The next minister to hold forth in old Trinity was Rev. John B. Calhoun, who was a man well fitted to look after the financial affairs of the parish. Services were still held in the old frame church, but a desire was plainly manifested by the parish for a new building, to keep up with the rapid strides other churches in Muscatine were making.


In the spring of 1851 sixteen members of the parish subscribed $1,250, in sums ranging from $25 to $200, for erecting a new church. Among the list of subscribers we notice the names of J. G. Gordon, $200; J. B. Dougherty, $200; George Reeder, $100; E. H. Albee, $100; H. W. Moore, $100; J. A. Green, $100; J. Bennett, $100; Ansel Humphreys, $50; J. S. Lakin, $50; A. 0. Warfield, $25; J. J. Hoopes, $25; Mrs. E. H. Bevard, $25; and several unknown names, in all $1,250. They then started Rev. Calhoun east to collect more subscriptions. He collected $1,298.50 from one hundred and sixty-eight different individuals. The reverend brother seemed to have understood his business, for he had two lists, one for the big subscribers for the large amount of ten dollars and upwards, and another for smaller ones. He also secured plans and specifications for the front part of the present stone church from the noted church architect, Frank Will, of New York city. The cellar walls and foundation were built in the fall of 1851 and the cornerstone laid November 11. No further work was done that season. The wall with the cornerstone stood all winter without much protection.

The building was of stone and its construction dragged on about three years. The dedicatory services were held by Bishop Kemper, May 25, 1854, assisted by Rev. John Ufford, who performed the first marriage ceremony held in a protestant church in Muscatine. The couple united on this occasion was H. W. Moore and Ellen Stone. At the time of the consecration of the new church the fOllowing were confirmed: William Leffingwell, Mrs. Francis Leffingwell, Mrs. Anna Elizabeth Palmer, Mrs. Elmira Reeder, Mrs. Nancy Reece, Miss Caroline Bridgeman, Mrs. Josephine Humphreys, Miss Eliza Moses, Miss Lucilla Humphreys, Miss Ella Klein. In 1855 the building was enlarged and in 1856 a bell was placed in the cupola, and as the years passed changes and improvements transformed the building into its present appearance and character.

In August, 1854, the completion of the organization of the diocese of Iowa was effected, representative church men of the state meeting in Trinity for that purpose. The records from this time on largely have to do with reports on the church debt, admittance of new members, baptisms, marriages and deaths and the condition of the church financially, socially and spiritually.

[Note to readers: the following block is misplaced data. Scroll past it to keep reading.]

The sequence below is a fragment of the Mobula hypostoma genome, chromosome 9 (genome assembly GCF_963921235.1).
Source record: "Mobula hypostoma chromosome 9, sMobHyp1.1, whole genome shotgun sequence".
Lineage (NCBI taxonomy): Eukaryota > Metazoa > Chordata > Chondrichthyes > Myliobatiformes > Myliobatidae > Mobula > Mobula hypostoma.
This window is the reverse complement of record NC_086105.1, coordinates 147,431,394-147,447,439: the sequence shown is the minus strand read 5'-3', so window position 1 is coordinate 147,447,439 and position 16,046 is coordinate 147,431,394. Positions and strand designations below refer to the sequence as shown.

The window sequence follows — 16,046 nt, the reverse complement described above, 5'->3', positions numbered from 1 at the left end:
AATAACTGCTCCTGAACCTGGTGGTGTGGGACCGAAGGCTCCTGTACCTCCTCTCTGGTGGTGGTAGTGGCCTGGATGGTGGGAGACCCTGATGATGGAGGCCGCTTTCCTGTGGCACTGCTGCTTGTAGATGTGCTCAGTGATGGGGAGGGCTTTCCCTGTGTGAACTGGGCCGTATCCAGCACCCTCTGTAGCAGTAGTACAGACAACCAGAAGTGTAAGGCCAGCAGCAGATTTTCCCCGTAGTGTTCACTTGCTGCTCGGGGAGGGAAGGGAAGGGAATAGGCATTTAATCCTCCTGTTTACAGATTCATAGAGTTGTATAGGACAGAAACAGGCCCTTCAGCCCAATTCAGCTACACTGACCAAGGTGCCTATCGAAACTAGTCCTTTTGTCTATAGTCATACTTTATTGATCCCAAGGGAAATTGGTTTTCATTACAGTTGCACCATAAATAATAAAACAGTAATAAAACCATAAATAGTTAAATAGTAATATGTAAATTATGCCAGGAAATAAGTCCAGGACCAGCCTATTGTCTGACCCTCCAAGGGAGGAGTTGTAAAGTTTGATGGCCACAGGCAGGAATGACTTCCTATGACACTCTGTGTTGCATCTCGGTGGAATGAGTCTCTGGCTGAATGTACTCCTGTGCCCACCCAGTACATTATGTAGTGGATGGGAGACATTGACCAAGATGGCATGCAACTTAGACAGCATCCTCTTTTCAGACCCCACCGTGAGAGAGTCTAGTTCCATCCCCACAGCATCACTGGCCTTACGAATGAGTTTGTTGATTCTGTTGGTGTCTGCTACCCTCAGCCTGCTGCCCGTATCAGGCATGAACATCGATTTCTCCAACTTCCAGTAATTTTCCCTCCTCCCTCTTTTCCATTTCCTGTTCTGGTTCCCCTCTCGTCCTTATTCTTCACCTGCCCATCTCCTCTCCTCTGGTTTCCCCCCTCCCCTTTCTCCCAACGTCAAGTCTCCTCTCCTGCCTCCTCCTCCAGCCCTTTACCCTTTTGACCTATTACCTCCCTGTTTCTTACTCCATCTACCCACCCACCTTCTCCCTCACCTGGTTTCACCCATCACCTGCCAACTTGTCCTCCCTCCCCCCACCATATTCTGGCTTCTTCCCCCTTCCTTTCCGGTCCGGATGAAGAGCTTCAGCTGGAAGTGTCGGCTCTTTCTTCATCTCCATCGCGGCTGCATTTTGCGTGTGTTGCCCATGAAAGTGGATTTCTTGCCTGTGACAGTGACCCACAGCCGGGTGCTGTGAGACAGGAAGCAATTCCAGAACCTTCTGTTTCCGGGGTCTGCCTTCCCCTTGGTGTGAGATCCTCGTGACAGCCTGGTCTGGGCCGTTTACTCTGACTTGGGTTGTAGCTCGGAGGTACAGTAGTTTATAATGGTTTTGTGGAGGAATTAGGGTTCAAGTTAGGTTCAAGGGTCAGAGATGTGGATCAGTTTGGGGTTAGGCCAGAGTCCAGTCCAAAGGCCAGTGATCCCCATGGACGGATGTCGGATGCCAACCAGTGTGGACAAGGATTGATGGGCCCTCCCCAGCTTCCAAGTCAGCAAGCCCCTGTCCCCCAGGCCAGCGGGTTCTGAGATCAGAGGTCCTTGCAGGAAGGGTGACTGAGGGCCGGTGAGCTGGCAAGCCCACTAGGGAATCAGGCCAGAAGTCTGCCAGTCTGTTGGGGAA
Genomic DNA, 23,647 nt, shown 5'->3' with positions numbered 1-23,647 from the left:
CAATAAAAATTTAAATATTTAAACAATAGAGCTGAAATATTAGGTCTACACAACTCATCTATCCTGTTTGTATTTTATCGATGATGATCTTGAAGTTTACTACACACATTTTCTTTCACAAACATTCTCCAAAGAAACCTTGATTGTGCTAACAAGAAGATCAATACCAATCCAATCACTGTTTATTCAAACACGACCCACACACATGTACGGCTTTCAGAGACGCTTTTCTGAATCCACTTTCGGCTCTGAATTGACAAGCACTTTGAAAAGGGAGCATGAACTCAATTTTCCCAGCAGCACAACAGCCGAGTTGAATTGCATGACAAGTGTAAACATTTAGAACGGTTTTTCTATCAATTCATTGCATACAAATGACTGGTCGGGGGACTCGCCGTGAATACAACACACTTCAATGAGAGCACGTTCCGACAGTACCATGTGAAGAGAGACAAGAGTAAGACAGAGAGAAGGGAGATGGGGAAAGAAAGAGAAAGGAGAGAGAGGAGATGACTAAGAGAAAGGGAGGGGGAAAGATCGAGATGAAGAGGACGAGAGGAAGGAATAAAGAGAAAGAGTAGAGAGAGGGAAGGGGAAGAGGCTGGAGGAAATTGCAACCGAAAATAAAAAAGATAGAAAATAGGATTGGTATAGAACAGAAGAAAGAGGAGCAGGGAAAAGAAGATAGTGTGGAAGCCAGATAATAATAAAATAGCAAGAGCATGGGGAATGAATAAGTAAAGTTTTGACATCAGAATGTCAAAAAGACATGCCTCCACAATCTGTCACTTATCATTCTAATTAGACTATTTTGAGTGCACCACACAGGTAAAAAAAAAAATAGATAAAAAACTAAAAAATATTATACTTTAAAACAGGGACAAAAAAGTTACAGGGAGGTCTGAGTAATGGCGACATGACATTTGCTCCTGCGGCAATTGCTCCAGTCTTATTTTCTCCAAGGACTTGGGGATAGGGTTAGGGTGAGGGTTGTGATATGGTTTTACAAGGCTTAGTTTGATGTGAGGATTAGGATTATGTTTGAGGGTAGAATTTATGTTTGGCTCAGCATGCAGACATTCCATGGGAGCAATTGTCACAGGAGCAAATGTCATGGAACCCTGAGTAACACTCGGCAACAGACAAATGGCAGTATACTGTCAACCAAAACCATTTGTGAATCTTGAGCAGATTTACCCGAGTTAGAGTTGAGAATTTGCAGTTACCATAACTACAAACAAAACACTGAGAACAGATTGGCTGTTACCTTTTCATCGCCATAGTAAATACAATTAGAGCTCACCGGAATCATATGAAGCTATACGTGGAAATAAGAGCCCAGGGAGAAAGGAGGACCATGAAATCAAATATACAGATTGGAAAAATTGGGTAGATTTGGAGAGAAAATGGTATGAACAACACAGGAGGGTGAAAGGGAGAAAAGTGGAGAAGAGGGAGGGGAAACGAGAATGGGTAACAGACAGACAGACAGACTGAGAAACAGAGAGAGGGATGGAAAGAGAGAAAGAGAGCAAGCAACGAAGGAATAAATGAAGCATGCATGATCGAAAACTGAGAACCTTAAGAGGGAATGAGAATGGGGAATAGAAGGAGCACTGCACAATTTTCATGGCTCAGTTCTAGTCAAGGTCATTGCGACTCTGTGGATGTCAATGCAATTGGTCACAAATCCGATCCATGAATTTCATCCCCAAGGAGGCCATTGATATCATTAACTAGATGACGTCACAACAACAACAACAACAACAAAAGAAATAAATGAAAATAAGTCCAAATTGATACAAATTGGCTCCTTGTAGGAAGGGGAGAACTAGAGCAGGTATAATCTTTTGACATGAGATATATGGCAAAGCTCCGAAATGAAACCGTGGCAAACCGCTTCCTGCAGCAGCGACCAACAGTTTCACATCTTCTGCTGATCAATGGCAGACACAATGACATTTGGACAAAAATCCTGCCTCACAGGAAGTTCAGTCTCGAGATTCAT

In 1854, as a moderately "low church" man, Henry W. Lee was elected bishop of Iowa. Bishop Lee's first official act was the confirmation of a class of twenty-six at Trinity church in 1855, and his last official act was on May 14, 1874, when, at Trinity church, he confirmed a class of six. That year the worthy prelate died and the church was draped in black during the period of mourning in honor of his memory.


The first service held in the old Trinity church was the funeral service of Matthew Matthews, March 16, 1842. It was conducted by Rev. John Stocker, a Presbyterian preacher. The church was not plastered, but as no other more convenient building could be had, the church that Mr. Matthews had been so active in erecting was used for that occasion. The city had no permanent cemetery at that time; graves were dug helter skelter on the ground where the Third Ward schoolhouse now stands, hence the body was deposited beside the church and afterward removed.

Probably the first Episcopal service ever held in Bloomington, now Muscatine, was held October 31, 1840, by the Rev. Bishop Kemper. The first regular church service held in old Trinity church was on the first day of May, 1842, by Rev. G. H. Goldsmith, of Davenport. May 12, 1843, Rev. Samuel Sherwell, a deacon from New York, was placed in charge of the church. Rev. James Keeler came most likely in 1846; Rev. John B. Calhoun, November 6, 1850; Rev. John Ufford, November, 1852; Rev. Mr. Allen officiated twenty days in August, 1861; Rev. Robert H. G. Page, 1861-63; Rev. Thomas H. Vail, D. D., 1863-65; Rev. Stephen T. Allen, 1865-68 ; Rev. Frederick Humphreys, 1868-72; Rev. R. T. Roach, D. D., 1873-75; Rev. A. C. Stilson, from Davenport, 1876; Rev. William H. Gallagher, 1877-80; Rev. H. B. Restarick, 1881-82; Rev. S. C. Bradden, 1882-83; Rev. Dr. C. H. Seymour, 1883-86; Rev. Charles M. Kellogg, three months in 1886; Rev. E. C. Paget, called in October, 1886. December 27, 1891, Rev. Frederick Kendall Howard was ordained to the priesthood in Trinity church.

At Christmas time, 1852, six communicants were added: Ansel Humphreys, Mrs. David Lashorn, Mrs. Laura Humphreys, Mrs. E. A. Hall, Mrs. Sarah Gordon and Mrs. E. Klein, all now deceased. In this year Rev. John Ufford became the pastor. His wife was a most estimable woman. During the prevalence of cholera she labored among the stricken ones, took the contagion and died, September 11, 1855. Rev. Ufford served this parish from November, 1852, until July 12, 1861, when a leave of absence was granted him to officiate as chaplain of the Sixth Regiment Iowa Volunteers. His final connection with the parish was not severed until February 16, 1863. When he first came to Trinity there were but six communicants. When he had finished his labors here, there were sixty-six. During his absence at the front the pulpit was filled by a Mr. Allen, who soon became subservient to the influences of Father Laurent and was removed. He was followed by R. H. G. Page, who served from 1861-63; Thomas H. Vail, D. D., 1863-65; Stephen T. Allen, 1865-68; Frederick Humphreys, 1868-72; R. T. Roach, D. D., 1873-75; A. C. Stilson, 1876; William H. Gallagher, 1877-80 ; H. B. Restarick, 1881-82; S. C. Bradden, 1882-83; C. H. Seymour, 1883-85; Charles M. Kellogg, three months in 1885; E. C. Paget, October 1885--April 17, 1899; W. Parry Thomas, May, 1899--April, 19oo; F. F. Beckerman, July 15, 1900--October 1, 1906; A. I. Ernest Boss, January 6, 1907--0ctober 1, 1910; Webster Hakes, January 15, 1911, and is the present incumbent.